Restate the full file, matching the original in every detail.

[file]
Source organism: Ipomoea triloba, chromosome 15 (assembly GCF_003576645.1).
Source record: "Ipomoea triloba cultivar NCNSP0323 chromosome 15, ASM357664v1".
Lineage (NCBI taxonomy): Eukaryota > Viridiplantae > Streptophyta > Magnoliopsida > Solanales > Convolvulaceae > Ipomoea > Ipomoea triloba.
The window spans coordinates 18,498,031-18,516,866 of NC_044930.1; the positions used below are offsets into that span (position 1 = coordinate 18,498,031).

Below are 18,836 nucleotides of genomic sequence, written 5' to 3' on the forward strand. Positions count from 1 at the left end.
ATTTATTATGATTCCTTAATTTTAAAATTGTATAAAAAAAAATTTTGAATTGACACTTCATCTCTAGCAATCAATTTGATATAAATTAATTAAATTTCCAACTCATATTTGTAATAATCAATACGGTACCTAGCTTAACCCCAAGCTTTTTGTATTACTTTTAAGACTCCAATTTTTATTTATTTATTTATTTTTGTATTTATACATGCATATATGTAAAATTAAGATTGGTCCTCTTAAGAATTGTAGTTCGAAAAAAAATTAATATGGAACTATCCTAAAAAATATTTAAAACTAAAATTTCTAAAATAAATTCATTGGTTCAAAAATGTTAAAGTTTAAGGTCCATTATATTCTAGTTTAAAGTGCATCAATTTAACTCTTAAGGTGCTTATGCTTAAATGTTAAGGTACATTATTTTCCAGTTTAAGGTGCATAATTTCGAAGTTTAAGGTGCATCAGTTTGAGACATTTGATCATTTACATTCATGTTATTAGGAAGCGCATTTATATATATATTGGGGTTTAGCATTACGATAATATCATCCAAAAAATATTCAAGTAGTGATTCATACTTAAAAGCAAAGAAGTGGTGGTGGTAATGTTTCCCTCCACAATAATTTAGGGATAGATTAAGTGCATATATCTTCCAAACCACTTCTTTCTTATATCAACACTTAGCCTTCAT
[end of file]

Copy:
Source organism: Ipomoea triloba, chromosome 15 (assembly GCF_003576645.1).
Source record: "Ipomoea triloba cultivar NCNSP0323 chromosome 15, ASM357664v1".
Lineage (NCBI taxonomy): Eukaryota > Viridiplantae > Streptophyta > Magnoliopsida > Solanales > Convolvulaceae > Ipomoea > Ipomoea triloba.
The window spans coordinates 18,498,031-18,516,866 of NC_044930.1; the positions used below are offsets into that span (position 1 = coordinate 18,498,031).

Below are 18,836 nucleotides of genomic sequence, written 5' to 3' on the forward strand. Positions count from 1 at the left end.
ATTTATTATGATTCCTTAATTTTAAAATTGTATAAAAAAAAATTTTGAATTGACACTTCATCTCTAGCAATCAATTTGATATAAATTAATTAAATTTCCAACTCATATTTGTAATAATCAATACGGTACCTAGCTTAACCCCAAGCTTTTTGTATTACTTTTAAGACTCCAATTTTTATTTATTTATTTATTTTTGTATTTATACATGCATATATGTAAAATTAAGATTGGTCCTCTTAAGAATTGTAGTTCGAAAAAAAATTAATATGGAACTATCCTAAAAAATATTTAAAACTAAAATTTCTAAAATAAATTCATTGGTTCAAAAATGTTAAAGTTTAAGGTCCATTATATTCTAGTTTAAAGTGCATCAATTTAACTCTTAAGGTGCTTATGCTTAAATGTTAAGGTACATTATTTTCCAGTTTAAGGTGCATAATTTCGAAGTTTAAGGTGCATCAGTTTGAGACATTTGATCATTTACATTCATGTTATTAGGAAGCGCATTTATATATATATTGGGGTTTAGCATTACGATAATATCATCCAAAAAATATTCAAGTAGTGATTCATACTTAAAAGCAAAGAAGTGGTGGTGGTAATGTTTCCCTCCACAATAATTTAGGGATAGATTAAGTGCATATATCTTCCAAACCACTTCTTTCTTATATCAACACTTAGCCTTCAT